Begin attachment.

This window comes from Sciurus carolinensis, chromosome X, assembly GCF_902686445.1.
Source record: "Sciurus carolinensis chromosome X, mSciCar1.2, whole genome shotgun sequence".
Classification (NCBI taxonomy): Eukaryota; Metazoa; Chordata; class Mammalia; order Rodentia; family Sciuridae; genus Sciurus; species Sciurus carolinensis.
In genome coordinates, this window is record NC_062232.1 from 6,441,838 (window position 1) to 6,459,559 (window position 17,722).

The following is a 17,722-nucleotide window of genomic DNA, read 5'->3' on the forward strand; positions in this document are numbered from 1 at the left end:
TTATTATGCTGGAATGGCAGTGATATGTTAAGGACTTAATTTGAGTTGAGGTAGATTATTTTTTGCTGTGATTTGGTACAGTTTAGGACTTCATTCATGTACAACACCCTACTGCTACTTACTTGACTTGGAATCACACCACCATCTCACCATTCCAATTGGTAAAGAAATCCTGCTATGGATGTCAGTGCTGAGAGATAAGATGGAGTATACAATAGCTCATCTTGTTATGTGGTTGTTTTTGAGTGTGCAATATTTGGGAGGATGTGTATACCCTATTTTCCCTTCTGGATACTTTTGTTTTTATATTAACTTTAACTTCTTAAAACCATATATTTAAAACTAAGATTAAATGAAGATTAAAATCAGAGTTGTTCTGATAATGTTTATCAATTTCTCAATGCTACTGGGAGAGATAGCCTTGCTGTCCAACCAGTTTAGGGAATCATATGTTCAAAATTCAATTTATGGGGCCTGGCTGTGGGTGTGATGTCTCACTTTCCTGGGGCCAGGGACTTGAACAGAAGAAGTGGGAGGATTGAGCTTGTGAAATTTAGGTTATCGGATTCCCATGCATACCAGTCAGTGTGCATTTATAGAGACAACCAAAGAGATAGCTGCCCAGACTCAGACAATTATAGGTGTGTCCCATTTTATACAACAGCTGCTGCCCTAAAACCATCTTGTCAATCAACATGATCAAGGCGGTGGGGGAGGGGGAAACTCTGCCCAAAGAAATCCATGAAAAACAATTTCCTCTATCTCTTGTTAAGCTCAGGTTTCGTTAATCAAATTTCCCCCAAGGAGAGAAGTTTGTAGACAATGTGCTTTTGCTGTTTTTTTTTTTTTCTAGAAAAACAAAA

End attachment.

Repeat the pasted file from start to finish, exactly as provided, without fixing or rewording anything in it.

This window comes from Sciurus carolinensis, chromosome X, assembly GCF_902686445.1.
Source record: "Sciurus carolinensis chromosome X, mSciCar1.2, whole genome shotgun sequence".
Classification (NCBI taxonomy): Eukaryota; Metazoa; Chordata; class Mammalia; order Rodentia; family Sciuridae; genus Sciurus; species Sciurus carolinensis.
In genome coordinates, this window is record NC_062232.1 from 6,441,838 (window position 1) to 6,459,559 (window position 17,722).

The following is a 17,722-nucleotide window of genomic DNA, read 5'->3' on the forward strand; positions in this document are numbered from 1 at the left end:
TTATTATGCTGGAATGGCAGTGATATGTTAAGGACTTAATTTGAGTTGAGGTAGATTATTTTTTGCTGTGATTTGGTACAGTTTAGGACTTCATTCATGTACAACACCCTACTGCTACTTACTTGACTTGGAATCACACCACCATCTCACCATTCCAATTGGTAAAGAAATCCTGCTATGGATGTCAGTGCTGAGAGATAAGATGGAGTATACAATAGCTCATCTTGTTATGTGGTTGTTTTTGAGTGTGCAATATTTGGGAGGATGTGTATACCCTATTTTCCCTTCTGGATACTTTTGTTTTTATATTAACTTTAACTTCTTAAAACCATATATTTAAAACTAAGATTAAATGAAGATTAAAATCAGAGTTGTTCTGATAATGTTTATCAATTTCTCAATGCTACTGGGAGAGATAGCCTTGCTGTCCAACCAGTTTAGGGAATCATATGTTCAAAATTCAATTTATGGGGCCTGGCTGTGGGTGTGATGTCTCACTTTCCTGGGGCCAGGGACTTGAACAGAAGAAGTGGGAGGATTGAGCTTGTGAAATTTAGGTTATCGGATTCCCATGCATACCAGTCAGTGTGCATTTATAGAGACAACCAAAGAGATAGCTGCCCAGACTCAGACAATTATAGGTGTGTCCCATTTTATACAACAGCTGCTGCCCTAAAACCATCTTGTCAATCAACATGATCAAGGCGGTGGGGGAGGGGGAAACTCTGCCCAAAGAAATCCATGAAAAACAATTTCCTCTATCTCTTGTTAAGCTCAGGTTTCGTTAATCAAATTTCCCCCAAGGAGAGAAGTTTGTAGACAATGTGCTTTTGCTGTTTTTTTTTTTTTCTAGAAAAACAAAA